Category Archives: 1 – January 2015

Salmagundi Club’s Historic Black & White Exhibit

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“Steampunk Intensity” and “Vintage Pots” by Debbie Wells, 2014

Two photographs by Artful Circle’s Debbie Wells have been accepted in the historic Black and White Exhibition, which is at the Salmagundi Club from Jan 19-Feb 5, 2015 (reception on Jan 22)This show is a juried members’ exhibition of black and white or monochromatic sepia drawings, graphics, photographs, paintings, and sculpture by artist members. The galleries are open to the public daily,  Mon-Fri  1-6pm, Sat & Sun 1-5pm.

The first Black & White Exhibition at the Salmagundi Club took place in 1878, only a few short years after the Club was formed. The “Black and White” has taken place yearly since then. The focus of the Black and White Exhibition is to display not only the very finest work of Salmagundi artists but also the unique effect of an exhibition that features only works in black and white or monochrome sepia. The diversity of styles and mediums coupled with the dozens of powerful works on display will appeal to all artistic tastes and is not to be missed. For more information, visit

Richard Gachot in New York Times

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Taking Out the Trash to Show It Off
By Aileen Jacobson October 23, 2014

On a recent walk-through of his show, Richard Gachot turned a handle on one of his kinetic sculptures. Five little figures started to operate a cotton gin’s complex machinery. The man in front, Mr. Gachot pointed out, hit his head against a post every time he pulled a bell that rang but did not seem to help the cotton cleaning process.

“First Cotton Gin (Industry #1)” is one of Mr. Gachot’s 31 bright and witty sculptures on view through Nov. 23 at the Heckscher Museum of Art in Huntington.

Continue reading Richard Gachot in New York Times

Artful Circle Curates: Richard Gachot

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Artful Circle curated Richard Gachot: America at the Heckscher Museum in Huntington New York in 2014. See below to read part of the catalog we designed for the exhibit….

Richard Gachot: An American Original by Franklin Hill Perrell
Meeting Richard Gachot a decade ago, I regarded him as one of the handful of North Shore Long Island artists (among them, Richard Lippold, Christian White, and Frank Olt) whose reputations I knew from New York. Gachot was to me an enigma: an artist I regarded as famous yet who lived in Old Westbury. I had seen his work in successive shows at the Frank Miele Gallery, along the upper reaches of Madison Avenue in Carnegie Hill. It turned out that my Long Island friends all knew him well, but for whatever reason I had never met him before: maybe I was the only one.   Continue reading Artful Circle Curates: Richard Gachot

Central Park Art Stroll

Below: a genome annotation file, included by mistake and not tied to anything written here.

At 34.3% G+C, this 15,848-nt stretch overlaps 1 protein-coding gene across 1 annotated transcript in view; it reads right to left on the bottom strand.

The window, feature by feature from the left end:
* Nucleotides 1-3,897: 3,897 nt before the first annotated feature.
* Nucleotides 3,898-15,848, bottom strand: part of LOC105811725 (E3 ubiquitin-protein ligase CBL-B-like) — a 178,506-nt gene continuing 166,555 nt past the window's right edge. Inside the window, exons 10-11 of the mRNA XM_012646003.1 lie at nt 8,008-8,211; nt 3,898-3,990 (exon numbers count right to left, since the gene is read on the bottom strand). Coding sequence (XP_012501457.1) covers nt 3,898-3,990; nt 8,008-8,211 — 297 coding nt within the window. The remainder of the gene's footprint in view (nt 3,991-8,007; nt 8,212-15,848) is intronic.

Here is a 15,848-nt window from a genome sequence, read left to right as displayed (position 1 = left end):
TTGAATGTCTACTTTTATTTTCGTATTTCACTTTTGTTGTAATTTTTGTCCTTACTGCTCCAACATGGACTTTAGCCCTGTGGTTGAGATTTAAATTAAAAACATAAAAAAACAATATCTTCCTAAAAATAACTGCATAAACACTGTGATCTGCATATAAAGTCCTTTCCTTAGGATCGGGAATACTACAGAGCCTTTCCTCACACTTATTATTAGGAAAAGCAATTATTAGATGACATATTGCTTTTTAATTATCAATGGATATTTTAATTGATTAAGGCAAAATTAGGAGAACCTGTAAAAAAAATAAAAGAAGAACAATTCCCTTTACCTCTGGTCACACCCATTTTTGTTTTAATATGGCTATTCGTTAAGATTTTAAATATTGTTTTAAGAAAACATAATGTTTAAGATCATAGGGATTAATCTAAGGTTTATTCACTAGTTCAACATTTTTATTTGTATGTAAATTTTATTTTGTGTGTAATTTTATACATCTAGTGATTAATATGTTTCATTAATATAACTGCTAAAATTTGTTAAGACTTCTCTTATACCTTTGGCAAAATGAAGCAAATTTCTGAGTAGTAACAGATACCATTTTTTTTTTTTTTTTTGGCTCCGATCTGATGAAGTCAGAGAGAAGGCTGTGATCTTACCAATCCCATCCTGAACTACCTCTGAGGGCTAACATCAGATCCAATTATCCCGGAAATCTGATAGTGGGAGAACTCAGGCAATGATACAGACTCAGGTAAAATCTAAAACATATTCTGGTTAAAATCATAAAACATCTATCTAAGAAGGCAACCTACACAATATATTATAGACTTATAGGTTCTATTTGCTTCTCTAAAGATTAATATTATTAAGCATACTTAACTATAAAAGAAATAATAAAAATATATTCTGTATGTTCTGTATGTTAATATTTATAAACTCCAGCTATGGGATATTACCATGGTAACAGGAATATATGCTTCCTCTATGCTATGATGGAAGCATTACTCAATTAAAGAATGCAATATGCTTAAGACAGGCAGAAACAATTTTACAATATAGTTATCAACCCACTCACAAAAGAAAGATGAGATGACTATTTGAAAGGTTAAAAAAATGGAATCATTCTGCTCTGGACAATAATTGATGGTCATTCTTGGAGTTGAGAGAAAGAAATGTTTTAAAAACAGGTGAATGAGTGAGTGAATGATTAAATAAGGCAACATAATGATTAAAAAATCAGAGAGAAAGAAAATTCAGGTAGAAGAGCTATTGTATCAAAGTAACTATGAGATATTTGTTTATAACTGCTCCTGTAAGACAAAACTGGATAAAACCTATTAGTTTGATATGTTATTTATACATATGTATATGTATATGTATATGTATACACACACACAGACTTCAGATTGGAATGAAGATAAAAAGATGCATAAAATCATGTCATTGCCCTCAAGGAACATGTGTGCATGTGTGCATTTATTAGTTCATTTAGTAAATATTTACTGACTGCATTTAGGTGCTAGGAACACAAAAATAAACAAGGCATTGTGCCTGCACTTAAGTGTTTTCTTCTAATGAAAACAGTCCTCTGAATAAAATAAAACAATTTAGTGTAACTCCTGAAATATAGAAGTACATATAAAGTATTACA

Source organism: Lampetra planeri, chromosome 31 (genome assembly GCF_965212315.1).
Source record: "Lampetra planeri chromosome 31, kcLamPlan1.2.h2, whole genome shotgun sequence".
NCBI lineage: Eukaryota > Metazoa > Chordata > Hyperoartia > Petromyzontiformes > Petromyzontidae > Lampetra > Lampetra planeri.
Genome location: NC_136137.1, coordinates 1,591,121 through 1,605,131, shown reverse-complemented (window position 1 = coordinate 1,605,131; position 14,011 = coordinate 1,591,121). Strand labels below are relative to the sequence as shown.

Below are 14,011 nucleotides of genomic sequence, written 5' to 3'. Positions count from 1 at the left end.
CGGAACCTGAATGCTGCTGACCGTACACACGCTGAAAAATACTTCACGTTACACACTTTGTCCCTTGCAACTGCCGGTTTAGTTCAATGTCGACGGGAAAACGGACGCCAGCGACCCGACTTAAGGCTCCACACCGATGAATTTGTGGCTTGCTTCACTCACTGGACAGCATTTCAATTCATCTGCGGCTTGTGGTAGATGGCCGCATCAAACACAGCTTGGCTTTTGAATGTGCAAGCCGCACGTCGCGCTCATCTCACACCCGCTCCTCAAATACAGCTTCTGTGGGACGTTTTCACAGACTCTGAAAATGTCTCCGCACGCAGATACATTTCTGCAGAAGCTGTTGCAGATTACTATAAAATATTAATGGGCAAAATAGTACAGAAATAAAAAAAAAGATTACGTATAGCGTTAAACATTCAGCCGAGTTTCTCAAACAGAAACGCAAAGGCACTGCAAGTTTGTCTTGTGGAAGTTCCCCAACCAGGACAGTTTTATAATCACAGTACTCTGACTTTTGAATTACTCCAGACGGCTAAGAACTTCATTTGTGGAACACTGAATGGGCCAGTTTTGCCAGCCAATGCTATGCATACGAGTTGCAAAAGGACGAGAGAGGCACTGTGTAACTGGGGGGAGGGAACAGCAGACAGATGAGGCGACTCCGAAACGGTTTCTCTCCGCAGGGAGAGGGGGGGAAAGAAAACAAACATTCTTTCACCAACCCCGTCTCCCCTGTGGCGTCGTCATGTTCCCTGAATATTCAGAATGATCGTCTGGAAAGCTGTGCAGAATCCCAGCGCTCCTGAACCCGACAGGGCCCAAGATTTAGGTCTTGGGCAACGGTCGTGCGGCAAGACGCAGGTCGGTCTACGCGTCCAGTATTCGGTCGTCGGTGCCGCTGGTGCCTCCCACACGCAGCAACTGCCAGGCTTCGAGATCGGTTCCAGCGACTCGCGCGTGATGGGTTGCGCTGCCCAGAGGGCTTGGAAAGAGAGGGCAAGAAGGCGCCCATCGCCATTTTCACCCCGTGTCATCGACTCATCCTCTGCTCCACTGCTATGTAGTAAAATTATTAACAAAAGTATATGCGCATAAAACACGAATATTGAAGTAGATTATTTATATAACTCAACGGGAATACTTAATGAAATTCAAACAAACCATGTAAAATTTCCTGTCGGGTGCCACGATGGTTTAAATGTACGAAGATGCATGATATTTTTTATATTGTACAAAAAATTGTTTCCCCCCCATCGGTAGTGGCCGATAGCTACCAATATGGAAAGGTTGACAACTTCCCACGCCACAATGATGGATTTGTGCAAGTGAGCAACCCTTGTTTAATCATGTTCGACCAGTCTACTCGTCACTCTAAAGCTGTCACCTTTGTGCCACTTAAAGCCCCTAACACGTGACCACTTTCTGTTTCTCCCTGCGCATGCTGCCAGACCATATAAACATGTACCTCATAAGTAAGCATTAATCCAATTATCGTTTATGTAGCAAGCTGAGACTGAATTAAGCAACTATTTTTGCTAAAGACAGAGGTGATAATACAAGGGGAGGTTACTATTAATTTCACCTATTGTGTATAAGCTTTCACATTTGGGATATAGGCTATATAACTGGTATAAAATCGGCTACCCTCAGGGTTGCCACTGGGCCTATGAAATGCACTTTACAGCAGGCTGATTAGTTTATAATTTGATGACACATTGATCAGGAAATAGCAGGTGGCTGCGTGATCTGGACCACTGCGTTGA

See Central Park from an art perspective beyond the playgrounds and greenery. Walk with Artful Circle’s Franklin Hill Perrell as he focuses on the well-known statuary throughout the park, as well as its hidden gems.

Learn about the aesthetic goals of its designers, Frederick Law Olmsted and Calvert Vaux, as well as the stories behind the many monuments in the park erected in honor of literary and historic icons, such as Hans Christian Anderson, Alice in Wonderland, Balto Continue reading Central Park Art Stroll

Pablo Picasso’s Life

Pablo Picasso: Understanding Relationships in His Life
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Artful Circle visited several exhibits this season – one at Gagosian Gallery and two at Pace Gallery – all focusing on work by Picasso. Picasso was a complicated personality and his work reflected his perspective on the many relationships in his life. Many of his loves served as muses for his art and his styles changed as often as his feelings. This list below includes his two wives, his many children, romances and more.  Continue reading Pablo Picasso’s Life

Museum Blockbuster: Cubism at the Met


The Leonard A. Lauder Collection: Cubism
by Franklin Hill Perrell and Debbie Wells

Cubism is the most important art movement of the 20th century, a game changer. It replaced the renaissance premise of art as a window on the world, which relied on one-point perspective to create spatial illusion. Cubism featured a roving vantage point where objects were viewed from an array of angles. It resulted in increasing pictorial flatness. Space became shallow. Objects, depicted or features of their parts, seemed to be arranged within an implied grid matrix. The first generation cubists learned directly from Cezanne from whom they recognized that the building blocks of pictorial design were geometric solids like the cube, cylinder, or pyramid.  Continue reading Museum Blockbuster: Cubism at the Met